One Monday afternoon towards the end of the Cretaceous period, a large T. Rex in what would one day be Montana, was munching on someone and observing that the weather was swampier than usual. The Karoo ice age had ended 200 million years before and Earth was moist, warm, and verdant.
Larsen ice shelf, Antarctic peninsula. Photo by NASA
A couple of years later – about 40 million, give or take an epoch – a few small glaciers formed atop Antarctica’s mountain ranges. But it wasn’t until around 14 million years ago – a geologic minute – that thick sheets of ice began blanketing that continent, and ten or twelve million more years that glaciation and sea ice formed in the high northern latitudes. When the paleolithic ice age ended roughly 12,000 years ago, just as Homo Sapiens were testing their balance, Earth was left with cozy little ice caps at the poles, ample glaciation at higher altitudes, cyclically frozen lakes and oceans, and permanently icy tundra and seabed around the Arctic and Antarctic regions. Together, these made up the cryosphere, a critical and beautifully balanced component of modern Earth’s delicate ecological system.
Pancake ice off the Apostle Islands National Lakeshore on southern
Lake Superior, Wisconsin, United States. Photo by Aubree Herrick / Unsplash
Then came the Anthropocene age: us. Once we humans began walking upright and making Chevrolets, we could accomplish what only things like volcanoes, asteroid strikes, and changes in Earth’s orbit had done before: rapidly melt the cryosphere. And melt it we are. Earth is now losing 87,000 square kilometers annually of what natural processes took millions of years to produce, and the process is still accelerating.
This month, the New York Times published an unsettling report on the glaciers of the Svalbard archipelago off Norway. Creating 3D images from 20th-century black-and-white photos and comparing them with modern digitized image models revealed a frightening level of ice loss, with thinning happening almost twice as fast so far this century as last.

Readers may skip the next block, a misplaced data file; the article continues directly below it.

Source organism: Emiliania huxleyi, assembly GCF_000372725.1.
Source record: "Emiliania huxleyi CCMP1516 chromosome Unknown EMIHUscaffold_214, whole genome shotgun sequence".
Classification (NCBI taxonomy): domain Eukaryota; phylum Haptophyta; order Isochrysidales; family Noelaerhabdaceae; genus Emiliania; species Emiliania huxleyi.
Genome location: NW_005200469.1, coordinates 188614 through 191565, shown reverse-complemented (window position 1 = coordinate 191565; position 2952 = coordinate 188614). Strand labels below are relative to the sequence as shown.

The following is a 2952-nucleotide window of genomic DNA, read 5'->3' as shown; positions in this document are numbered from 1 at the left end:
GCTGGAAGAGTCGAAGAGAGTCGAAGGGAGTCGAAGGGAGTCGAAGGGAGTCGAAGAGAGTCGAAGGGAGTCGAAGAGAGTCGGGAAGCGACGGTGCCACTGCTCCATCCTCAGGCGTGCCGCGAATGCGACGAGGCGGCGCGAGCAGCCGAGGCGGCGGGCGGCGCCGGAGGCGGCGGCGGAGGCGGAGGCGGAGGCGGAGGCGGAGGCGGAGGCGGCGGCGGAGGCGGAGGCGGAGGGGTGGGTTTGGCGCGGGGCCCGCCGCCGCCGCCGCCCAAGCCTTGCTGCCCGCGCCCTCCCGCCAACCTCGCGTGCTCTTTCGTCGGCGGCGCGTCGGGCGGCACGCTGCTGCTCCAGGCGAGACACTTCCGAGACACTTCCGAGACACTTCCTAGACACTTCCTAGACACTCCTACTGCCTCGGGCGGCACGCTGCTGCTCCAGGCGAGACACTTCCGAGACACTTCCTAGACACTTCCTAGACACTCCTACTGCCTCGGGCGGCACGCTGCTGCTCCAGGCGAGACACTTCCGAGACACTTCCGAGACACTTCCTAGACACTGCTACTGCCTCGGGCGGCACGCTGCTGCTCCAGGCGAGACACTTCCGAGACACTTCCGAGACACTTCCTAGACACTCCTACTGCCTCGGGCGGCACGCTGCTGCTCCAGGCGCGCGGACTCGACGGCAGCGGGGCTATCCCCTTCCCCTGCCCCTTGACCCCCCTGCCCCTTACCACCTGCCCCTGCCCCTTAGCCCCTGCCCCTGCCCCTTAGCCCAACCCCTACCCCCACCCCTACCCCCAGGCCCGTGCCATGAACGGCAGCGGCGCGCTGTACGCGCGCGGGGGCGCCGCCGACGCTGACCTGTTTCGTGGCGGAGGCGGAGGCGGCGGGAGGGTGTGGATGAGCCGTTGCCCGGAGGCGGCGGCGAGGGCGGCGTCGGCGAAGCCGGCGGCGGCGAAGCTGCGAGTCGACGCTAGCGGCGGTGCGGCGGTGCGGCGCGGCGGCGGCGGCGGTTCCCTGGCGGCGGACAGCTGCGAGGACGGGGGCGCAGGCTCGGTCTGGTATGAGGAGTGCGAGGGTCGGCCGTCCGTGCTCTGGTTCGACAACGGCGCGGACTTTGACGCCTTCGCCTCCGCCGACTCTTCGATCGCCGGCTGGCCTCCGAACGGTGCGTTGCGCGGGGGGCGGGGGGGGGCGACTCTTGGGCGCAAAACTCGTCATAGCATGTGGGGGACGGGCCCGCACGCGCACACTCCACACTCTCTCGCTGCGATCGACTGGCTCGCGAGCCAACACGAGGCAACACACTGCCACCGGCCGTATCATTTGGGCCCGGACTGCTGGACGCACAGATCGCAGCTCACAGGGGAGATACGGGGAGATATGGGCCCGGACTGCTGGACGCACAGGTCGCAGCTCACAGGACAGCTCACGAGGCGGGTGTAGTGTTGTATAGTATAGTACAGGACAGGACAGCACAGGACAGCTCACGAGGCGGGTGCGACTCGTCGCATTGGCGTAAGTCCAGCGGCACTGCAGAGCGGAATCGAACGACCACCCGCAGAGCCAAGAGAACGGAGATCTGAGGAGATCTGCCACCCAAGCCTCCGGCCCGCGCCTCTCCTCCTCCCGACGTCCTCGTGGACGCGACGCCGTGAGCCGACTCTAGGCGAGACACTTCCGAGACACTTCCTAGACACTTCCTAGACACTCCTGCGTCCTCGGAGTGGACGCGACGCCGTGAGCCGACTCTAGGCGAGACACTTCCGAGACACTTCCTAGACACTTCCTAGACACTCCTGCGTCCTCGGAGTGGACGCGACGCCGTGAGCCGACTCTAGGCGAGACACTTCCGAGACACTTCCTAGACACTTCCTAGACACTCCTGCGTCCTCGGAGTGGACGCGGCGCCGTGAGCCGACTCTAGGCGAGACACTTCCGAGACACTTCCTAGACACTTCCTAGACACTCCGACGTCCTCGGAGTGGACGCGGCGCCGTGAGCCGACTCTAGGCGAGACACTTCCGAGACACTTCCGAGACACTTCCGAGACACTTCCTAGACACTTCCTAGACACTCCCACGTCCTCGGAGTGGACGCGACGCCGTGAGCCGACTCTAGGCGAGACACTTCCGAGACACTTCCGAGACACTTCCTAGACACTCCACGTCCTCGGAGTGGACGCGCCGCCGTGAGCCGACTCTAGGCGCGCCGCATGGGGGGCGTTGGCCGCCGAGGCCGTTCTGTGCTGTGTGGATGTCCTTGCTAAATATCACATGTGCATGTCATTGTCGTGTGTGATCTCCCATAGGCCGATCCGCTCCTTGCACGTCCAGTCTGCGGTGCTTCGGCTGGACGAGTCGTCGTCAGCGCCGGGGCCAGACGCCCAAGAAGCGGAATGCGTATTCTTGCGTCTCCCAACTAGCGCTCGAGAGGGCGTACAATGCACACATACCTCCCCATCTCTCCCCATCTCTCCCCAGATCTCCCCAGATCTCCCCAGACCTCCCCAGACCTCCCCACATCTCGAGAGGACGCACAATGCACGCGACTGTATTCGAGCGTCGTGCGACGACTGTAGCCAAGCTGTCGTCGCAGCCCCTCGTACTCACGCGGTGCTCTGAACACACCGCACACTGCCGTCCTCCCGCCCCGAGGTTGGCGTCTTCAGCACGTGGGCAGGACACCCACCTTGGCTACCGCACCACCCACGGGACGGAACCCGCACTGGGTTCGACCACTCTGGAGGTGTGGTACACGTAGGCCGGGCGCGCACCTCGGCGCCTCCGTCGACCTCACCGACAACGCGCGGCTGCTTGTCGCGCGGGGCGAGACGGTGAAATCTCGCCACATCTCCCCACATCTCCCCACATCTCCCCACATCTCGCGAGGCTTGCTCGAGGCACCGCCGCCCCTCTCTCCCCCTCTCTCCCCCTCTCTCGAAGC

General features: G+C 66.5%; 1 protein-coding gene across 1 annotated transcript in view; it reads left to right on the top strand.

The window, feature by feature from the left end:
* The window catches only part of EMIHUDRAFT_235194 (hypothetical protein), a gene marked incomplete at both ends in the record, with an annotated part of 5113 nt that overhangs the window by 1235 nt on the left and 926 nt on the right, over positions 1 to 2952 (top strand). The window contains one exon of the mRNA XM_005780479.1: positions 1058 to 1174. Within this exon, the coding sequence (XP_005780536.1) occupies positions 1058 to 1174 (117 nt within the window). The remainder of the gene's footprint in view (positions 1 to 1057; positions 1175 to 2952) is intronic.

That cautionary tale, along with the bones of that T. Rex – whose entire clade was wiped out, presumably, by rapid changes in the climate – tell us this puddling of our waters is cause for alarm. “The cryosphere…is the [first] indicator to demonstrate a changing world,” according to Xiaoqing Peng, author of a 2021 study measuring the extent of cryosphere degradation. “Its change in size represents a major global change, rather than a regional or local issue.”
The most obvious of these planetary impacts is higher sea levels, but there are plenty of others. The water cycle, involving global evaporation levels, ocean salt concentrations, cloud cover, and more, is becoming more intense. It is “speeding up the rate at which water evaporates in one area and falls as rain or snow somewhere else,” resulting in drought here, deluge over there. This increases wildfire potential, impacts ocean currents and marine life, and on and on.
Dry basin of the Colorado River, Sonora, Mexico. The river often runs dry about 5 miles from its
mouth in the Sea of Cortez. Photo by Pete McBride, U.S.G.S. Source: Wikimedia Commons
Alternating periods of ice and thaw are – as climate skeptics are fond of pointing out – quite natural, and likely to continue. But the onset of the next ice age, calculated to begin about 50,000 years hence, is apparently going to be rained out. According to a 2016 study, carbon added to the atmosphere by human activity has pushed it out by an additional 100,000 years or so and levels of carbon continue to rise.
Unchecked, this type of carbon loading may lead, some 40 million years down the road, to another large and hungry theropod in what used to be Montana, delicately munching a bone, and saying in clipped tones, “wow, it sure is swampy today.”
 The term Anthropocene has been recommended for adoption in 2019 by the Anthropocene Working Group (AWG) of the International Commission on Stratigraphy (ICS). The recommendation was submitted in 2021 but has not yet been formally adopted. Technically, Earth remains in the Holocene Epoch.
 This is the generally, though not universally, accepted explanation – Ed.